Veering off trails may also be forbidden in some areas of the park, not just for your safety but also to preserve the habitat and natural beauty for the park’s visitors and its wild inhabitants alike. Respect for the environment will help ensure you and everyone else can enjoy the park.

Know Your Physical Limits

As a nature photographer, you likely have a strong sense of adventure and an instinct to explore, but for your safety and the safety of those with you, it’s really important to be honest with yourself about your physical fitness. In some environments, simply being there without significant exertion can quickly lead to exhaustion. Learn about the area’s conditions—average climate, elevation, weather patterns—when planning your trip.

You don’t have to go off-trail to find stunning photo locations in our national parks. Pothole Point is an easy self-guiding trail in the Needles, Canyonlands National Park. Photo courtesy National Park Service/Neal Herbert.

Some terrific photo opportunities may be found roadside, just a short distance from your car. Others may be several miles from the trail head with major elevation changes over narrow and rugged paths. Choose trails and routes that you know are well within your physical limits, and don’t try to do too much in one day.

Be sure you leave yourself plenty of time to hike in and back out at a pace that’s comfortable for you, and remember to account for the time you’ll likely spend photographing or just enjoying the surroundings.

Stay Hydrated & Pack Snacks

How much water do you need to bring with you on the trail? A general guide for adults is two cups of water per hour. Double that for hot or humid climates. So, for an eight-hour day in the field, you’ll need at least one gallon of water per person or even two gallons in more extreme environments.

That’s a lot of water when you’re already burdened with photo gear, so plan accordingly to be sure there’s room in your pack to carry it, especially if you’ll be far from park services. Better to leave a lens or two behind or take a shorter excursion than to find yourself dehydrated far from trustworthy water sources. 

Don’t forget snacks, even for short day hikes. There’s a reason it’s called “trail mix.” Energy bars are a compact, pack-friendly option, too.

Watch The Weather

Image of a sudden monsoon storm in Grand Canyon.

During the summer months, Grand Canyon’s monsoon season brings sudden thunderstorms with exciting lightning displays that are photogenic if you’re thoughtfully prepared but can pose a significant danger if you’re not.

You need to know what to expect from the weather and plan accordingly. Depending on the season and location, you might need to be prepared for an unexpected storm, for example. If extreme temperatures or a sudden downpour are a possibility, be sure you’re properly equipped to protect yourself and your photo gear. Be especially careful around rivers and streams, which can swell suddenly when the weather changes.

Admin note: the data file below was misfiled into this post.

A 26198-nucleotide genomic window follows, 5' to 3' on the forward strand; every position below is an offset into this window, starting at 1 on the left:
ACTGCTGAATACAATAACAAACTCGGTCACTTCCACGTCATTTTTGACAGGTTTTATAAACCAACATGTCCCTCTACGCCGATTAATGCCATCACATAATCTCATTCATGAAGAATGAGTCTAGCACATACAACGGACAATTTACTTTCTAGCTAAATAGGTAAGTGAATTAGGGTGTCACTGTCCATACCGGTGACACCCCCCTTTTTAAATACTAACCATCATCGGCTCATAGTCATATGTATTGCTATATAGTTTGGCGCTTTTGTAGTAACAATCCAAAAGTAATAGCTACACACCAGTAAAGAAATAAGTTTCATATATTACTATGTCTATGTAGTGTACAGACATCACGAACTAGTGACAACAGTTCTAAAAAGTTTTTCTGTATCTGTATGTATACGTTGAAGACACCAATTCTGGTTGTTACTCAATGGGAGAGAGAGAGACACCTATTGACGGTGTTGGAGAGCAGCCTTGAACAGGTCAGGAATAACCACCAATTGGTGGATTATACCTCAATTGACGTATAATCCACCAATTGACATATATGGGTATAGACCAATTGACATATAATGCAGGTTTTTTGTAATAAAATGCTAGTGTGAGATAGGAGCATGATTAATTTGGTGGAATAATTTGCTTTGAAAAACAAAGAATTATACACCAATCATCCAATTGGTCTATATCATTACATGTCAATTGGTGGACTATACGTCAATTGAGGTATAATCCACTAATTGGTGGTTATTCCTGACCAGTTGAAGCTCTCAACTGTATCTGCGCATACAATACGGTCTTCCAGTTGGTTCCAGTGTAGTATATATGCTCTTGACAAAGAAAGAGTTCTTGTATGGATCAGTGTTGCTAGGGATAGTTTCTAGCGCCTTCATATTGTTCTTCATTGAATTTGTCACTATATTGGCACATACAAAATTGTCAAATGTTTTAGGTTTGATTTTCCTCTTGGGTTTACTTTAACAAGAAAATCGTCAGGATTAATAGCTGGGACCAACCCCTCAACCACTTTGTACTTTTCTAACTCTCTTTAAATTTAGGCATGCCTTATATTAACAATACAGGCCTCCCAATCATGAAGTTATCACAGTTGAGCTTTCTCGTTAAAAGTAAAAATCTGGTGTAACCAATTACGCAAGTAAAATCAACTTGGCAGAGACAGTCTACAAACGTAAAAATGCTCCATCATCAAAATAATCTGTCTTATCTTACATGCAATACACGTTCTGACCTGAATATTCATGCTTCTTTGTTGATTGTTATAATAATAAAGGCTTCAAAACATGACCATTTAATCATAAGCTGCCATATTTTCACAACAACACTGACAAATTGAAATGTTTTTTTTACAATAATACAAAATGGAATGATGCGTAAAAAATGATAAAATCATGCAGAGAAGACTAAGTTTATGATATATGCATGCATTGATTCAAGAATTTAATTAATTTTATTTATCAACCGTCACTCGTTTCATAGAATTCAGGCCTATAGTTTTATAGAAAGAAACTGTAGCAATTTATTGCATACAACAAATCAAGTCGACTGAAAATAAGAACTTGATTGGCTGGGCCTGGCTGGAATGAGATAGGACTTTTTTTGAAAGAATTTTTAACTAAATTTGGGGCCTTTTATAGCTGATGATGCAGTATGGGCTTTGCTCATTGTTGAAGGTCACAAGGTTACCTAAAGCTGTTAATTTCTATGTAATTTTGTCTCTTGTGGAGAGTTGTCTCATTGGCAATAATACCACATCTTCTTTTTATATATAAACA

As mentioned above, the National Park Service website is a valuable resource for planning your trip, with general park information in addition to seasonal alerts for issues like extreme condition warnings.

Dress For The Occasion

Proper footwear should be the first item on your packing list. Trails and pathways in the national parks range from paved roads and sidewalks to wide and well-maintained trails to narrow, sketchy paths that caution even experienced hikers.

Don’t assume a pair of sneakers will cut it. A blister, wet feet or a twisted ankle may not seem like a big deal at home, but on the trail, potentially miles from your car or park services, anything that reduces your mobility can become an emergency. Invest in a pair of quality hiking boots that provide good traction, padding, waterproofing and moisture-wicking. Wear them first at home to be sure they’re comfortable and to get any break-in blisters out of the way, and be sure to pair them with high-quality socks designed for hiking that provide additional padding and moisture control.

Technical apparel is also recommended. Since you’ve already studied the weather to expect on your trip, pack gear that’s as lightweight as possible while providing the protection you’ll need. Dressing in layers gives you the flexibility to adjust if temperatures vary widely throughout the day. And though it may seem counterintuitive, in hot climates, long pants and long-sleeve shirts of lightweight fabrics that provide UV protection may be a better choice than shorts and short sleeves. Technical garments from premium outdoor clothiers aren’t cheap but are usually worth the expense when it comes to your comfort in the field. And don’t forget your hat!

Image of a view through Turret Arch with a dusting of snow in Arches National Park.